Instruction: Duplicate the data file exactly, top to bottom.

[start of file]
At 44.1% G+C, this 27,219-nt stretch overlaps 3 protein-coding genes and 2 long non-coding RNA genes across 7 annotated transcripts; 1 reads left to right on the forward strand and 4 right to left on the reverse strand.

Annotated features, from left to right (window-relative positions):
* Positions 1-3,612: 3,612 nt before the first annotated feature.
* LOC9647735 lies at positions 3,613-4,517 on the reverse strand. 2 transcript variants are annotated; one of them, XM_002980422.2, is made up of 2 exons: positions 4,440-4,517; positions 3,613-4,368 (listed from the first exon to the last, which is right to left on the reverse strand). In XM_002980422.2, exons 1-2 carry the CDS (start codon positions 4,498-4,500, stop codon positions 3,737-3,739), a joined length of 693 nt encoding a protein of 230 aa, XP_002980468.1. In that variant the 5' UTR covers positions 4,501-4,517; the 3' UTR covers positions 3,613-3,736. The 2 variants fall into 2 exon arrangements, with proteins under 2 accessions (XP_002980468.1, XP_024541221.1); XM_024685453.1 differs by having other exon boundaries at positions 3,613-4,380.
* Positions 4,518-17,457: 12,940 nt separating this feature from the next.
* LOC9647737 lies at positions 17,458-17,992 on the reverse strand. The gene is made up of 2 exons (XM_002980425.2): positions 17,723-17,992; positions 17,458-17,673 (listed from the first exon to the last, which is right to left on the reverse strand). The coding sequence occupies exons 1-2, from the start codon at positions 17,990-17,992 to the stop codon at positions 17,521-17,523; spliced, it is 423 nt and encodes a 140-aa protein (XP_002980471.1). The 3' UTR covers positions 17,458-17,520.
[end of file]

At 44.1% G+C, this 27,219-nt stretch overlaps 3 protein-coding genes and 2 long non-coding RNA genes across 7 annotated transcripts; 1 reads left to right on the forward strand and 4 right to left on the reverse strand.

Annotated features, from left to right (window-relative positions):
* Positions 1-3,612: 3,612 nt before the first annotated feature.
* LOC9647735 lies at positions 3,613-4,517 on the reverse strand. 2 transcript variants are annotated; one of them, XM_002980422.2, is made up of 2 exons: positions 4,440-4,517; positions 3,613-4,368 (listed from the first exon to the last, which is right to left on the reverse strand). In XM_002980422.2, exons 1-2 carry the CDS (start codon positions 4,498-4,500, stop codon positions 3,737-3,739), a joined length of 693 nt encoding a protein of 230 aa, XP_002980468.1. In that variant the 5' UTR covers positions 4,501-4,517; the 3' UTR covers positions 3,613-3,736. The 2 variants fall into 2 exon arrangements, with proteins under 2 accessions (XP_002980468.1, XP_024541221.1); XM_024685453.1 differs by having other exon boundaries at positions 3,613-4,380.
* Positions 4,518-17,457: 12,940 nt separating this feature from the next.
* LOC9647737 lies at positions 17,458-17,992 on the reverse strand. The gene is made up of 2 exons (XM_002980425.2): positions 17,723-17,992; positions 17,458-17,673 (listed from the first exon to the last, which is right to left on the reverse strand). The coding sequence occupies exons 1-2, from the start codon at positions 17,990-17,992 to the stop codon at positions 17,521-17,523; spliced, it is 423 nt and encodes a 140-aa protein (XP_002980471.1). The 3' UTR covers positions 17,458-17,520.